Current HIV screening guidelines are too conservative

March 13, 2013, Northwestern University

Early HIV treatment can save lives as well as have profound prevention benefits. But those infected with the virus first must be identified before they can be helped.

In a new study, two Northwestern University researchers report that current (CDC) HIV are too conservative and that more frequent testing would be cost-effective in the long run for both high- and low-risk groups.

The Northwestern team performed a mathematical modeling study to assess "optimal testing frequencies" for in different risk groups. They concluded screening should be done up to every three months for the highest-risk individuals and low-risk groups should be tested every three years.

The CDC currently recommends annual testing for high-risk groups, such as people with HIV-positive sexual partners, people with multiple sexual partners, and sex workers, and once-in-a-lifetime testing for low-risk groups (whose annual risk of acquiring HIV is only one-hundredth of one percent).

"Our results should encourage policymakers and medical professionals to reconsider how often adolescents and adults should be tested for HIV," said Benjamin Armbruster, an assistant professor of industrial engineering and management sciences at Northwestern's McCormick School of Engineering and Applied Science.

He and Aaron Lucas, a doctoral student in Armbruster's group, modeled various scenarios in an attempt to "optimize the tradeoff" between the societal costs of testing versus the benefits of earlier HIV diagnosis over a patient's lifetime.

Their study is published in the March 2013 issue of AIDS, the official journal of the International AIDS Society.

Frequent testing has been shown to be an effective method for identifying new HIV infections. In the past, people with new HIV infections weren't treated until they had significant declines in immune functioning, as measured by the . But there is a growing consensus that antiretroviral treatment is beneficial for all HIV-infected patients, regardless of CD4 count. Starting treatment immediately after diagnosis also reduces the risk of transmitting HIV.

Within its limitations, the Northwestern study suggests that current recommendations for HIV testing are "too conservative, especially for low-risk groups who would benefit from more frequent testing."

Explore further: AIDS journal publishes findings of two important studies

More information: The article, titled "The cost-effectiveness of expanded HIV screening in the United States," is available at bit.ly/13PYGDc

Related Stories

AIDS journal publishes findings of two important studies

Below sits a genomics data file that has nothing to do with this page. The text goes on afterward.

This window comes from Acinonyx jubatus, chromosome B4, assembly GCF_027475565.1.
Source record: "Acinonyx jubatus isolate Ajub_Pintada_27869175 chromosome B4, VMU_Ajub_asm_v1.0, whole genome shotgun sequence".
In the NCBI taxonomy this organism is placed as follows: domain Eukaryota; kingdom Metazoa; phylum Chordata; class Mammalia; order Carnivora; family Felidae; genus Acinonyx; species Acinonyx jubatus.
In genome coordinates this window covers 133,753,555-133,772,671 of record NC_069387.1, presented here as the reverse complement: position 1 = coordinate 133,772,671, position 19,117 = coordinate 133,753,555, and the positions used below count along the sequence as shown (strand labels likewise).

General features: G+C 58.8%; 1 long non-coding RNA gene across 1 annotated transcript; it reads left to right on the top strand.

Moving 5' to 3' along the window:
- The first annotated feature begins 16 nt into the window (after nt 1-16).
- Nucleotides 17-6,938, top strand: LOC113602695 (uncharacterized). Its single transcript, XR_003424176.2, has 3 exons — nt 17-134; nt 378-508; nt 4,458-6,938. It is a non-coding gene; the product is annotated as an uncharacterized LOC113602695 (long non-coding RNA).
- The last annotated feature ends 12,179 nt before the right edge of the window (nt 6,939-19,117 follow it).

March 4, 2013
The results of two important studies have been published in the March issue of AIDS, the official journal of the International AIDS Society. One study notes that screening for HIV should be performed more frequently—up ...

Wednesday is national HIV testing day

June 26, 2012
(HealthDay) -- More than 1 million people in the United States are living with HIV, the virus that causes AIDS, but 20 percent of them don't know they're infected.

Canada should adopt routine HIV testing

November 26, 2012
Offering routine HIV testing to the general population rather than only to high-risk individuals will significantly reduce illness and death, argues Dr. Julio Montaner and coauthors in an editorial in CMAJ (Canadian Medical ...

New push for most in US to get at least one HIV test

November 19, 2012
There's a new push to make testing for the AIDS virus as common as cholesterol checks.

Many Americans with HIV go untreated: study

November 29, 2011
Nearly three quarters of the 1.2 million Americans with HIV do not have their infection under control, raising the risk of death from AIDS and transmission to others, said a US study on Tuesday.

Recommended for you

HIV-1 genetic diversity is higher in vaginal tract than in blood during early infection

January 18, 2018
A first-of-its-kind study has found that the genetic diversity of human immunodeficiency virus type 1 (HIV-1) is higher in the vaginal tract than in the blood stream during early infection. This finding, published in PLOS ...

War in Ukraine has escalated HIV spread in the country: study

January 15, 2018
Conflict in Ukraine has increased the risk of HIV outbreaks throughout the country as displaced HIV-infected people move from war-affected regions to areas with higher risk of transmission, according to analysis by scientists.

Researchers offer new model for uncovering true HIV mortality rates in Zambia

January 12, 2018
A new study that seeks to better ascertain HIV mortality rates in Zambia could provide a model for improved national and regional surveillance approaches, and ultimately, more effective HIV treatment strategies.

New drug capsule may allow weekly HIV treatment

January 9, 2018
Researchers at MIT and Brigham and Women's Hospital have developed a capsule that can deliver a week's worth of HIV drugs in a single dose. This advance could make it much easier for patients to adhere to the strict schedule ...

New long-acting, less-toxic HIV drug suppresses virus in humanized mice

January 8, 2018
A team of Yale researchers tested a new chemical compound that suppresses HIV, protects immune cells, and remains effective for weeks with a single dose. In animal experiments, the compound proved to be a promising new candidate ...

Usage remains low for pill that can prevent HIV infection

January 8, 2018
From gritty neighborhoods in New York and Los Angeles to clinics in Kenya and Brazil, health workers are trying to popularize a pill that has proven highly effective in preventing HIV but which—in their view—remains woefully ...

0 comments

Please sign in to add a comment. Registration is free, and takes less than a minute. Read more

Click here to reset your password.
Sign in to get notified via email when new comments are made.